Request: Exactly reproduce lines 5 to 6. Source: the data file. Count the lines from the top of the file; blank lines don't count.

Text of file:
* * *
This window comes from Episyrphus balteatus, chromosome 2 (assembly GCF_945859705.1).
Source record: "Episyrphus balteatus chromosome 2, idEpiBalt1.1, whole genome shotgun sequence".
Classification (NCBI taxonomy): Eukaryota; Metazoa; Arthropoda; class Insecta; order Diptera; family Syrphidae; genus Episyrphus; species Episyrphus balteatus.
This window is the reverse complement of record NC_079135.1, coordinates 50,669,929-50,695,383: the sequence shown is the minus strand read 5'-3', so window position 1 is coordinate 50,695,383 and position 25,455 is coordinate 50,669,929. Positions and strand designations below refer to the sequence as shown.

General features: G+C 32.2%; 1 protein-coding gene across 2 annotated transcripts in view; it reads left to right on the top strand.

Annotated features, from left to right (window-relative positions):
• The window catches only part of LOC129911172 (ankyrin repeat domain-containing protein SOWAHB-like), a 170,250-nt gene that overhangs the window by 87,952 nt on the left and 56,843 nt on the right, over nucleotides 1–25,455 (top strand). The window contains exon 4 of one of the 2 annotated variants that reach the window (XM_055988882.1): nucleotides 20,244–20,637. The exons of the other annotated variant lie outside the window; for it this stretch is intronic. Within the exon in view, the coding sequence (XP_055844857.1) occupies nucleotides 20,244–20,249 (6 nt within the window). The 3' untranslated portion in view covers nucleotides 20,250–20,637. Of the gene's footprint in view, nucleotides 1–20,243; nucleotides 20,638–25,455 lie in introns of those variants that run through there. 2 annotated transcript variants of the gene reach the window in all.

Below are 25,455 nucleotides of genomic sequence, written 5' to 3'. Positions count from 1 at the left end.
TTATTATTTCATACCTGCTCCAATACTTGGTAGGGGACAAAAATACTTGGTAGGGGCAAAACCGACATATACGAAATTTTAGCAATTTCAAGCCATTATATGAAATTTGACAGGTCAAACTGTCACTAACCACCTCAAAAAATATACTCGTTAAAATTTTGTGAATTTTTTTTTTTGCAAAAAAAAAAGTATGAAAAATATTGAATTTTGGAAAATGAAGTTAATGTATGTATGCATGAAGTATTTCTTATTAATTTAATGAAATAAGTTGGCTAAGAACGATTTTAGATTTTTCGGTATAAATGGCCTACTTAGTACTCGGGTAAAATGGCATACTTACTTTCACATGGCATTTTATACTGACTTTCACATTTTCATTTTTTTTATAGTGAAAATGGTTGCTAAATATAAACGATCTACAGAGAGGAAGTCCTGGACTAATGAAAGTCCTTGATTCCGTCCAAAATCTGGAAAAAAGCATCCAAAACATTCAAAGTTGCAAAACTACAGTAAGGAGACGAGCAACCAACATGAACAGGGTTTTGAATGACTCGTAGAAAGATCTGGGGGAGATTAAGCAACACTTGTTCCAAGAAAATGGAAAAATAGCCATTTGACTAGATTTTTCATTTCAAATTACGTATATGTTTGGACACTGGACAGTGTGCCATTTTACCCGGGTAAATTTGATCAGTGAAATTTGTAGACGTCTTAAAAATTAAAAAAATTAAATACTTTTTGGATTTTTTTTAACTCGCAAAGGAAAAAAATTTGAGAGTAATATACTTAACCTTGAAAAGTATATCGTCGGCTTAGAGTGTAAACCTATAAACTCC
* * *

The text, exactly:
General features: G+C 32.2%; 1 protein-coding gene across 2 annotated transcripts in view; it reads left to right on the top strand.

Annotated features, from left to right (window-relative positions):